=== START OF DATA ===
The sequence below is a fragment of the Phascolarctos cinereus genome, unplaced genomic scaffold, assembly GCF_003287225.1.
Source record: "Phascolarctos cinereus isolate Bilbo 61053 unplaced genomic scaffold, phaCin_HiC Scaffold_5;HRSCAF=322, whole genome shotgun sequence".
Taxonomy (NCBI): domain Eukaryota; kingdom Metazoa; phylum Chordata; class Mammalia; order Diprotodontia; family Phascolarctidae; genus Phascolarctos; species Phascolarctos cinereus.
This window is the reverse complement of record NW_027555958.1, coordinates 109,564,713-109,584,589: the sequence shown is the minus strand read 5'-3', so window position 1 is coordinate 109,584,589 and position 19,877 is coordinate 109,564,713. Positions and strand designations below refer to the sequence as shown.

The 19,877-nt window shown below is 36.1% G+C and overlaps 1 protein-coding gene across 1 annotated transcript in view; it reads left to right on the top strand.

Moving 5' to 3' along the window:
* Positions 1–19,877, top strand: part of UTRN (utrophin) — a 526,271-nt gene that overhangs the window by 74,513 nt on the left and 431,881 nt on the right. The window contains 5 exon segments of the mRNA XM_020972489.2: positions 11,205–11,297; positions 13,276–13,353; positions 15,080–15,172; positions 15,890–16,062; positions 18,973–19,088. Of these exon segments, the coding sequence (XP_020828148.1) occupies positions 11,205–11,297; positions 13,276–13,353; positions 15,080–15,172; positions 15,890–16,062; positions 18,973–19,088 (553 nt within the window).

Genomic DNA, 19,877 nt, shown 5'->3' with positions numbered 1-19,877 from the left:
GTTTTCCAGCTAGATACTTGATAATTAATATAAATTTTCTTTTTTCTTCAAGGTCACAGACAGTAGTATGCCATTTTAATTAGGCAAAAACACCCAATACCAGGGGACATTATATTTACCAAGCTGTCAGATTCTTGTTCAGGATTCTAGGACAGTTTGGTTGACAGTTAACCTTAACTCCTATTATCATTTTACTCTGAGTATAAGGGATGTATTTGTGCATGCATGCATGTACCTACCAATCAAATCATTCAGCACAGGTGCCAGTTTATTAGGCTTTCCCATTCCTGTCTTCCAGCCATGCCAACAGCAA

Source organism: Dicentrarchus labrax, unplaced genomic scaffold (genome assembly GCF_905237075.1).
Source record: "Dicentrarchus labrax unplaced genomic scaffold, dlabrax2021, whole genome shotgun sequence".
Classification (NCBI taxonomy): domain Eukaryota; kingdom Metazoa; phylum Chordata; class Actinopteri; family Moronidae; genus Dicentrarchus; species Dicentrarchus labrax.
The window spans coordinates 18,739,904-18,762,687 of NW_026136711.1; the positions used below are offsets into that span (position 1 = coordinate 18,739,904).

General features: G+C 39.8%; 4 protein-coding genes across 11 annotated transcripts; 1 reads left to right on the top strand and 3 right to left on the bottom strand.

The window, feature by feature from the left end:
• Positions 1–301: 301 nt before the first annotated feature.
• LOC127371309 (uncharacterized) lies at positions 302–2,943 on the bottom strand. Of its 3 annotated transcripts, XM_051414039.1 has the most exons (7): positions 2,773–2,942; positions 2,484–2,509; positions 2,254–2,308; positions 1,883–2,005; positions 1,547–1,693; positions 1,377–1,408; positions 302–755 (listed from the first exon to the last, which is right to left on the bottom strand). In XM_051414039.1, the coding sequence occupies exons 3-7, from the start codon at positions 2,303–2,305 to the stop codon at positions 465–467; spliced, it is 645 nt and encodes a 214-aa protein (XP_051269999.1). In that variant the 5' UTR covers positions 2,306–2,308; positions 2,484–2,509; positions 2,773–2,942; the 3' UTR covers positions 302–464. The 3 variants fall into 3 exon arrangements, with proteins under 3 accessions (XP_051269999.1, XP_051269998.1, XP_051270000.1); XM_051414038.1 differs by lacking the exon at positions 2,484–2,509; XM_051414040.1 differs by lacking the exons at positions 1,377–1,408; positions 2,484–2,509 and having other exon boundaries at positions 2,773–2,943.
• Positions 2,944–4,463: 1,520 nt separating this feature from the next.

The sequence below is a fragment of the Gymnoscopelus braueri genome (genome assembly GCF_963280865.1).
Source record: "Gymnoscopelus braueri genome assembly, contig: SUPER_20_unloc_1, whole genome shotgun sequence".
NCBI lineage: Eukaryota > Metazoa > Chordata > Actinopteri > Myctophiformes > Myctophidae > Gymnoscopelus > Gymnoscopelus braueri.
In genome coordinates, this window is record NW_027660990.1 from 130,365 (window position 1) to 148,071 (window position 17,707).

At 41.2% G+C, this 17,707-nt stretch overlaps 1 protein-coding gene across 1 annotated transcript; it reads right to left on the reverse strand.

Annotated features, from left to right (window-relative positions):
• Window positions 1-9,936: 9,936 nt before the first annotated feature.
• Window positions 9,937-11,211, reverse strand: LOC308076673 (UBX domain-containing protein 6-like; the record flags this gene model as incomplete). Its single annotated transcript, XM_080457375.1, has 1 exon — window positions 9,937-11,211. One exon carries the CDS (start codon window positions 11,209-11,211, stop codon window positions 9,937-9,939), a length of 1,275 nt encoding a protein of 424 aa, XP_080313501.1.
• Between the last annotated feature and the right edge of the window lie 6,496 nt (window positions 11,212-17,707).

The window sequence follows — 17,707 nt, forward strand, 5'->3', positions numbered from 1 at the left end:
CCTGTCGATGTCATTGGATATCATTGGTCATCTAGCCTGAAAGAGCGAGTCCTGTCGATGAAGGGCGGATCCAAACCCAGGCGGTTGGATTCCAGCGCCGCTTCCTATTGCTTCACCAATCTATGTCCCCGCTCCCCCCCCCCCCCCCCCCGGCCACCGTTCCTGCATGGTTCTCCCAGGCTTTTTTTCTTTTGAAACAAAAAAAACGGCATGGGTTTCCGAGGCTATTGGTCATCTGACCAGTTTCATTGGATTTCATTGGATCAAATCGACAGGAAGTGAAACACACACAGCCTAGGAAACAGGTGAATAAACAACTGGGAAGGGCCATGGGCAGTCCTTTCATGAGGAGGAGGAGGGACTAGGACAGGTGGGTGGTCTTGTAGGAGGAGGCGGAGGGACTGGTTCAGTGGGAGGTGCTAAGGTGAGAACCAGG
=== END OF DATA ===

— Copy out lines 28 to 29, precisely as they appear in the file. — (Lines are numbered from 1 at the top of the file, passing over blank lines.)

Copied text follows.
The window sequence follows — 17,707 nt, forward strand, 5'->3', positions numbered from 1 at the left end:
CCTGTCGATGTCATTGGATATCATTGGTCATCTAGCCTGAAAGAGCGAGTCCTGTCGATGAAGGGCGGATCCAAACCCAGGCGGTTGGATTCCAGCGCCGCTTCCTATTGCTTCACCAATCTATGTCCCCGCTCCCCCCCCCCCCCCCCCCGGCCACCGTTCCTGCATGGTTCTCCCAGGCTTTTTTTCTTTTGAAACAAAAAAAACGGCATGGGTTTCCGAGGCTATTGGTCATCTGACCAGTTTCATTGGATTTCATTGGATCAAATCGACAGGAAGTGAAACACACACAGCCTAGGAAACAGGTGAATAAACAACTGGGAAGGGCCATGGGCAGTCCTTTCATGAGGAGGAGGAGGGACTAGGACAGGTGGGTGGTCTTGTAGGAGGAGGCGGAGGGACTGGTTCAGTGGGAGGTGCTAAGGTGAGAACCAGG